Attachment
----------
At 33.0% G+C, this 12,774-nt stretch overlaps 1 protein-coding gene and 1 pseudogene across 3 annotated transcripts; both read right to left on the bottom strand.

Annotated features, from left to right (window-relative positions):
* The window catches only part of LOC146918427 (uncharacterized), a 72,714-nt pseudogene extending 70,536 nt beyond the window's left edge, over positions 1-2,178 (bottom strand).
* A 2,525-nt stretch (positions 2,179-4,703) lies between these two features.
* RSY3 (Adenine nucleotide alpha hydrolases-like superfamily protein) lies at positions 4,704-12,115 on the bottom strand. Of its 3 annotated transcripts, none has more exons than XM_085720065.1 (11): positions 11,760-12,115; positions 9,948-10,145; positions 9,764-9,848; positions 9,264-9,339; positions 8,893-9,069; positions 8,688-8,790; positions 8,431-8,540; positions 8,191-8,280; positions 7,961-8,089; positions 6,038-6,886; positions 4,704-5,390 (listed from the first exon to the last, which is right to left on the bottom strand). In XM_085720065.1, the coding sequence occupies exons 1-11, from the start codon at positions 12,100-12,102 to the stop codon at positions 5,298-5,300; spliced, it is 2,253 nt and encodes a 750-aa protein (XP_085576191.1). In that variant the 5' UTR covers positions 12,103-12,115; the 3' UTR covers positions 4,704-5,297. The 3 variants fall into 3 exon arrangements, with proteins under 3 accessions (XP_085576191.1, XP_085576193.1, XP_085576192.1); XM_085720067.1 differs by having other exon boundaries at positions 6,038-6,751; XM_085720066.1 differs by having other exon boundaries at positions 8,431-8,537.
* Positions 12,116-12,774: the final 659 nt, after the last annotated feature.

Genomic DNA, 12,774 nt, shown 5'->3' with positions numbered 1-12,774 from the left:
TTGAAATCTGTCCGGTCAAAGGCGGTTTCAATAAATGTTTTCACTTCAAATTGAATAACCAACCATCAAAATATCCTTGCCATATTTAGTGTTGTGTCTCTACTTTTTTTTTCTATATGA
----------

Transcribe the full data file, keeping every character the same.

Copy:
At 33.0% G+C, this 12,774-nt stretch overlaps 1 protein-coding gene and 1 pseudogene across 3 annotated transcripts; both read right to left on the bottom strand.

Annotated features, from left to right (window-relative positions):
* The window catches only part of LOC146918427 (uncharacterized), a 72,714-nt pseudogene extending 70,536 nt beyond the window's left edge, over positions 1-2,178 (bottom strand).
* A 2,525-nt stretch (positions 2,179-4,703) lies between these two features.
* RSY3 (Adenine nucleotide alpha hydrolases-like superfamily protein) lies at positions 4,704-12,115 on the bottom strand. Of its 3 annotated transcripts, none has more exons than XM_085720065.1 (11): positions 11,760-12,115; positions 9,948-10,145; positions 9,764-9,848; positions 9,264-9,339; positions 8,893-9,069; positions 8,688-8,790; positions 8,431-8,540; positions 8,191-8,280; positions 7,961-8,089; positions 6,038-6,886; positions 4,704-5,390 (listed from the first exon to the last, which is right to left on the bottom strand). In XM_085720065.1, the coding sequence occupies exons 1-11, from the start codon at positions 12,100-12,102 to the stop codon at positions 5,298-5,300; spliced, it is 2,253 nt and encodes a 750-aa protein (XP_085576191.1). In that variant the 5' UTR covers positions 12,103-12,115; the 3' UTR covers positions 4,704-5,297. The 3 variants fall into 3 exon arrangements, with proteins under 3 accessions (XP_085576191.1, XP_085576193.1, XP_085576192.1); XM_085720067.1 differs by having other exon boundaries at positions 6,038-6,751; XM_085720066.1 differs by having other exon boundaries at positions 8,431-8,537.
* Positions 12,116-12,774: the final 659 nt, after the last annotated feature.

Genomic DNA, 12,774 nt, shown 5'->3' with positions numbered 1-12,774 from the left:
TTGAAATCTGTCCGGTCAAAGGCGGTTTCAATAAATGTTTTCACTTCAAATTGAATAACCAACCATCAAAATATCCTTGCCATATTTAGTGTTGTGTCTCTACTTTTTTTTTCTATATGA